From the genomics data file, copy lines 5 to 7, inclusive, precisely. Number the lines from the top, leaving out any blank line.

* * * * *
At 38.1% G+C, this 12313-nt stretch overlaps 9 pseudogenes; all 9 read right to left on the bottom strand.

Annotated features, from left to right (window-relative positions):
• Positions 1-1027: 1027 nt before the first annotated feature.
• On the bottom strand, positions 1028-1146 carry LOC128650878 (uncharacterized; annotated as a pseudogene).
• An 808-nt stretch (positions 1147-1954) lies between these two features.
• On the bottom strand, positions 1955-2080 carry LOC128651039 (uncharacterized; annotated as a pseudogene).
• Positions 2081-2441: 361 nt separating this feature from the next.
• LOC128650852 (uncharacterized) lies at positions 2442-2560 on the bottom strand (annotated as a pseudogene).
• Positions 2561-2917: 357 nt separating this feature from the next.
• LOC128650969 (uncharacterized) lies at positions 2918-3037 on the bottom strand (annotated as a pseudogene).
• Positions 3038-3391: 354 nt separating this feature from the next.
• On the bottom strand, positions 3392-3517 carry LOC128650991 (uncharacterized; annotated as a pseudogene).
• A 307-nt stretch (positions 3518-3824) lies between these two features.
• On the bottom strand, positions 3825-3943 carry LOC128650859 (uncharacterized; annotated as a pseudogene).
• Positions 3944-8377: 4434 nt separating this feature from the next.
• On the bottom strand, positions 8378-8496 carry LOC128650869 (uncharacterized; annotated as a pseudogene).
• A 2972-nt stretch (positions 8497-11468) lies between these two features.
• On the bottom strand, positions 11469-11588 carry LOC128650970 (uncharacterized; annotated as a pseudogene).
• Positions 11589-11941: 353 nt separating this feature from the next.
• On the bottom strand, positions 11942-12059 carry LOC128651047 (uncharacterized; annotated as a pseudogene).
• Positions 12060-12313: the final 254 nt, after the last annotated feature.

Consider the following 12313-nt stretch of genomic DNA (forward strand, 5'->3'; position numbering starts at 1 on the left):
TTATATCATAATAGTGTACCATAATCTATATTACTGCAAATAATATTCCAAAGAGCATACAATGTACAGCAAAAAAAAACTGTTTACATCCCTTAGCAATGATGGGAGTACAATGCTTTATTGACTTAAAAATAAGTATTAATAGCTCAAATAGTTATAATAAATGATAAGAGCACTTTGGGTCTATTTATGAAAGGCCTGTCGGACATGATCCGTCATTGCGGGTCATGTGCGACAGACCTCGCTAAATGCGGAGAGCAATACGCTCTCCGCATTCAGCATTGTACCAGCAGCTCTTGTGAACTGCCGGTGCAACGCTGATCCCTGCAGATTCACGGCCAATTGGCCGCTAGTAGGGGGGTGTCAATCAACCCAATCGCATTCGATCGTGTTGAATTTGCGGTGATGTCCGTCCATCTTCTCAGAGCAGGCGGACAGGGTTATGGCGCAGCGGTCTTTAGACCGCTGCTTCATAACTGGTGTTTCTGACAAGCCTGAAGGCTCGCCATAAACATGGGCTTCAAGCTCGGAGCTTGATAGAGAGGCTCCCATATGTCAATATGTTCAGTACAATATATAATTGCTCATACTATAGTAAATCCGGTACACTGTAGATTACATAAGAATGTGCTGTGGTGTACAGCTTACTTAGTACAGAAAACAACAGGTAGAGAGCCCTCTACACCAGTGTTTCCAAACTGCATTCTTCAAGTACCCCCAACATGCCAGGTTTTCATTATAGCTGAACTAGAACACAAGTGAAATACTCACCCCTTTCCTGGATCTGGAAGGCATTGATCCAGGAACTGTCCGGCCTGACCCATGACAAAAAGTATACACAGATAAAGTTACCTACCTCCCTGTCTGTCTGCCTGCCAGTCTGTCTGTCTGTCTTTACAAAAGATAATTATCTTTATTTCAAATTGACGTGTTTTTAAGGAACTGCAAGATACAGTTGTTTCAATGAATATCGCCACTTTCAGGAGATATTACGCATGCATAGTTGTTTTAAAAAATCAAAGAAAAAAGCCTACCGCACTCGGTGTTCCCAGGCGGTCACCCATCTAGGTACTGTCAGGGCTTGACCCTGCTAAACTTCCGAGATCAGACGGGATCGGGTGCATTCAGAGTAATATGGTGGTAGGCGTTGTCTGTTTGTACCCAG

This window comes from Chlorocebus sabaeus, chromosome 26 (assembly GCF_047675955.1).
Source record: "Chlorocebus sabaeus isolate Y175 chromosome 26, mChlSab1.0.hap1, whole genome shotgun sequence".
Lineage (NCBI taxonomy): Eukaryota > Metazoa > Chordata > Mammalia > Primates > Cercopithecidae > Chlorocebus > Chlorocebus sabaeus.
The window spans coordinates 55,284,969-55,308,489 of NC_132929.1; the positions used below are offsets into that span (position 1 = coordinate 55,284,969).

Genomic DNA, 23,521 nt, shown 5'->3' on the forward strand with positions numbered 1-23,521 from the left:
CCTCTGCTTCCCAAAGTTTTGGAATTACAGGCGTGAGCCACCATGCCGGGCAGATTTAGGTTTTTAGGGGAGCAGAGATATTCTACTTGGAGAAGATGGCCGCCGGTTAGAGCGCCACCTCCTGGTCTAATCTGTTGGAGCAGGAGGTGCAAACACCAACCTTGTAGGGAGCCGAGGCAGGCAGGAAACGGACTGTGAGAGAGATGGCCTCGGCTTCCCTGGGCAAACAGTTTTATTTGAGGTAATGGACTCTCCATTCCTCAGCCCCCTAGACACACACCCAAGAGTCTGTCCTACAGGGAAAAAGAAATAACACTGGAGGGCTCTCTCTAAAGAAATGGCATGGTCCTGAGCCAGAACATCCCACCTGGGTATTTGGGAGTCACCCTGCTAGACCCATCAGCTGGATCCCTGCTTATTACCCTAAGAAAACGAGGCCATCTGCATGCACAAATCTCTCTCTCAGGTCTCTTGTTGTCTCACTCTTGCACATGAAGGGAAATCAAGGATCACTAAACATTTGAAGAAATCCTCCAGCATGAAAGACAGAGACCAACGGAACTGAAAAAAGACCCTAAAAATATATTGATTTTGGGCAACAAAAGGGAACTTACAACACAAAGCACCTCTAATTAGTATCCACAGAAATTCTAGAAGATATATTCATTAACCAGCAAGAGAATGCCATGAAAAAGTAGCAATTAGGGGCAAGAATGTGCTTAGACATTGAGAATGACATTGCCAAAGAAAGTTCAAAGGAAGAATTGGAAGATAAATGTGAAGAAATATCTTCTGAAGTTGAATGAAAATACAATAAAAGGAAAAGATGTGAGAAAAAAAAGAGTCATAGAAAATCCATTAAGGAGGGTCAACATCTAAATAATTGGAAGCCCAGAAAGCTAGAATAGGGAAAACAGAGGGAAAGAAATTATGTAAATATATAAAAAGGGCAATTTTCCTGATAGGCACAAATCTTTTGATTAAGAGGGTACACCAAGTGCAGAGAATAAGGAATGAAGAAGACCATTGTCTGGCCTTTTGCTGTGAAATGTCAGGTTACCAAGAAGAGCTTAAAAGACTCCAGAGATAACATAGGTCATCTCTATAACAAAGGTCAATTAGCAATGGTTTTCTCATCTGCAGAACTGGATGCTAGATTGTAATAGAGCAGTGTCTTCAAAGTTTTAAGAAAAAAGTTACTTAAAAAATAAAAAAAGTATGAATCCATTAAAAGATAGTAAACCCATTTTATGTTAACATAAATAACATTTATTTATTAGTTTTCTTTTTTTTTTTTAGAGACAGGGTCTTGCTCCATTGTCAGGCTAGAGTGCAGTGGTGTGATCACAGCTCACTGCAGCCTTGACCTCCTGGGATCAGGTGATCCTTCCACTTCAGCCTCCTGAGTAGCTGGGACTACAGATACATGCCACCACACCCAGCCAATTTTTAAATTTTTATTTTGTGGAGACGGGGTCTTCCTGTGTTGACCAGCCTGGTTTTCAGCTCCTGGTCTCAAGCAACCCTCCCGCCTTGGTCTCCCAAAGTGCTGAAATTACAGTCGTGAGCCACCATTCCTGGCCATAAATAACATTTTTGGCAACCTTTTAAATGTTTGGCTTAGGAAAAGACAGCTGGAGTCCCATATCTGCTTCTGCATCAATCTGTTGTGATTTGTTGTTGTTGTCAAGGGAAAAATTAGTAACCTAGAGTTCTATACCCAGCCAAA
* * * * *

• An 808-nt stretch (positions 1147-1954) lies between these two features.
• On the bottom strand, positions 1955-2080 carry LOC128651039 (uncharacterized; annotated as a pseudogene).
• Positions 2081-2441: 361 nt separating this feature from the next.